Quantum repeater demonstrated
Aug 27, 2008 3 comments
An international team of physicists has taken an important step on the road to global quantum communication by demonstrating the basic principle of a quantum repeater. The breakthrough, which marks the first time that two atom clouds have been entangled remotely, could someday be used to counteract decay in quantum signals.
Quantum communication provides a means to transmit information that is fundamentally secure. It requires two parties to be entangled over a quantum channel, over which a “key” for decoding encrypting information can be established. Because this key becomes corrupt as soon as it is used once, the intended receiver can always tell if the key has been intercepted by an eavesdropper.
Although quantum communication has been used already over distances of up to 100 km or so, it is difficult to create entanglement over larger distances because of signal degradation. In classical communication the simple remedy would be to amplify the signal periodically, but this is impossible for quantum keys because of the “no cloning theorem” which precludes a quantum signal from being copied.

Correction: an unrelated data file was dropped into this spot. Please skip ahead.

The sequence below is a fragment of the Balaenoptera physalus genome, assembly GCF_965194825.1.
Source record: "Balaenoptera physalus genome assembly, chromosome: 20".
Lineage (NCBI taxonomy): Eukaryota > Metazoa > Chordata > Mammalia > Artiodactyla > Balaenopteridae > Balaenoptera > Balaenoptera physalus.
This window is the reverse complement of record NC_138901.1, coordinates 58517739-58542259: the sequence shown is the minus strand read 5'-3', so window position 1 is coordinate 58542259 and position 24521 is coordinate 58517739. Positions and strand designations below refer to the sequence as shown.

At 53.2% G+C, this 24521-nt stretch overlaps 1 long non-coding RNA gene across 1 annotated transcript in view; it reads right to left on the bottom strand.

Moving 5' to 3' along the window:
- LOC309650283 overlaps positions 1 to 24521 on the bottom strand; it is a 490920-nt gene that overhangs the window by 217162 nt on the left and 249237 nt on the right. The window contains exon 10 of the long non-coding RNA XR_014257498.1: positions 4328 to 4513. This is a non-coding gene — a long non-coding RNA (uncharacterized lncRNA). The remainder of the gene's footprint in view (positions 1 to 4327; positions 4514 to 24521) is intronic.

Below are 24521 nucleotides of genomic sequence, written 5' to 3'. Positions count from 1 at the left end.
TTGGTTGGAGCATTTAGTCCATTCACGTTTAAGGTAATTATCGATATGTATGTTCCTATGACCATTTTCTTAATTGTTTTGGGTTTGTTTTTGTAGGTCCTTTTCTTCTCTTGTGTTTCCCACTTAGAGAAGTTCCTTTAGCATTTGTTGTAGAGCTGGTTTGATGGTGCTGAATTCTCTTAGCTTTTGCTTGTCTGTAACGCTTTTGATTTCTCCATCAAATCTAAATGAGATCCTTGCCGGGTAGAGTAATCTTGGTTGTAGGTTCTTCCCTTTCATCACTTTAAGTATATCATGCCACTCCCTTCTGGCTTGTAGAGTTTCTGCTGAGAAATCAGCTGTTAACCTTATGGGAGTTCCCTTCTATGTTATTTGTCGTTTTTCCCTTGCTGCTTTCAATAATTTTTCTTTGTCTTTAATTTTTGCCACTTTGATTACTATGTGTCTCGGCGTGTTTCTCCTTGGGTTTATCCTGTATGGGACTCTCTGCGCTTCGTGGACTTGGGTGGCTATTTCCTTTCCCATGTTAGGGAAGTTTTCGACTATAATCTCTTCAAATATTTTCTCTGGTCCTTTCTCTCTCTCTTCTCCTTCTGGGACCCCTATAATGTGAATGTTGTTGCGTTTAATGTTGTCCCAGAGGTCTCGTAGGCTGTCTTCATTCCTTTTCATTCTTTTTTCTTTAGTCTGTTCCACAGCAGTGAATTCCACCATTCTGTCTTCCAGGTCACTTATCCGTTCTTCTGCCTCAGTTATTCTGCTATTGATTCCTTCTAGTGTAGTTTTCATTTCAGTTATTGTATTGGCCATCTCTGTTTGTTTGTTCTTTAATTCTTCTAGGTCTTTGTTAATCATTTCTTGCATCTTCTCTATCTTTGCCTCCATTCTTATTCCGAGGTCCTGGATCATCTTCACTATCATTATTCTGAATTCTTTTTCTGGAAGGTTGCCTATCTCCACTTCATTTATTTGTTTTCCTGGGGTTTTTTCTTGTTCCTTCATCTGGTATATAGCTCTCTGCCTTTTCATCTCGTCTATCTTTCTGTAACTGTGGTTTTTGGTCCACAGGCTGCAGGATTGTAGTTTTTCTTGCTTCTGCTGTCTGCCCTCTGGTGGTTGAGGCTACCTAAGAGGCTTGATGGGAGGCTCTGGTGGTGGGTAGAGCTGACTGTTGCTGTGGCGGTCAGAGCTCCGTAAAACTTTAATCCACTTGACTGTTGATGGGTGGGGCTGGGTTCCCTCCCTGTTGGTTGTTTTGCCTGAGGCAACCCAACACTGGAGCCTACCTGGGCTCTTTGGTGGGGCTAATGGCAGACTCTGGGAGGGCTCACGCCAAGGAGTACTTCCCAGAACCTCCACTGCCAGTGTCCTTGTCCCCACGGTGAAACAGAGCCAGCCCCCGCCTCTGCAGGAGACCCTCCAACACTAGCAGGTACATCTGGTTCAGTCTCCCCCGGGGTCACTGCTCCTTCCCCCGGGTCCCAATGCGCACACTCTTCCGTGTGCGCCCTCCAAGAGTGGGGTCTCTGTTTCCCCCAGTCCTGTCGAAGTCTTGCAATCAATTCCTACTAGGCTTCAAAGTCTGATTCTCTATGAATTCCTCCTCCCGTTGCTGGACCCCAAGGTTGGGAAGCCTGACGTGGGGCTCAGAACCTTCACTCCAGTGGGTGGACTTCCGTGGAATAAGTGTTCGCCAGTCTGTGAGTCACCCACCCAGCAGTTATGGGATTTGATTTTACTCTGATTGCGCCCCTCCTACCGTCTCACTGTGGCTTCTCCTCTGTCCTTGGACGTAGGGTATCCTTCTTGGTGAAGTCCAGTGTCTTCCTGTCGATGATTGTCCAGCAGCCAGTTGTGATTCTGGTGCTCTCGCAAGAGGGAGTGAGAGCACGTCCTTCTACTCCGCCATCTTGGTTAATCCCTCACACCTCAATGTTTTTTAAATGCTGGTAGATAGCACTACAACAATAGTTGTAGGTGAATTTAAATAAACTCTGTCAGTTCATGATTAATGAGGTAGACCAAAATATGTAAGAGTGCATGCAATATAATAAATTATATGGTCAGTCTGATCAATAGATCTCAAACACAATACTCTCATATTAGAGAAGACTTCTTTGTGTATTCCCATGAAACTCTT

Building up entanglement
The answer is the quantum repeater — and now Jian-Wei Pan, Yu-Ao Chen and colleagues from the University of Heidelberg, the University of Science and Technology of China the Vienna University of Technology have demonstrated a crude version of such a device. The idea is that the quantum channel is split up into segments, each of which is easier to entangle. Once the segments are entangled individually they can then be entangled together via the same process.
Pan and colleagues have shown how to entangle one of the segments. They begin with two ultra-cold clouds of rubidium atoms, each of which they entangle with a single photon. The two photons are then sent towards each other via fibre-optic channel. At the middle the photons cross at a beam splitter, and finally the researchers perform a measurement on them to entangle the atom clouds (Nature 454 1098).
The team states in its report in Nature that it has only managed the entanglement of a fibre-optic channel 300 m long, which was limited by a 10 µs lifetime of the atom cloud. However, Chen told physicsworld.com that they have since increased the atom-cloud lifetime to 1 ms, thereby opening the door to a quantum channel 100 km long.
The researchers are presently trying to increase the efficiency from 10% towards unity so that they can couple several of the entanglement segments together.
About the author
Jon Cartwright is a reporter for physicsworld.com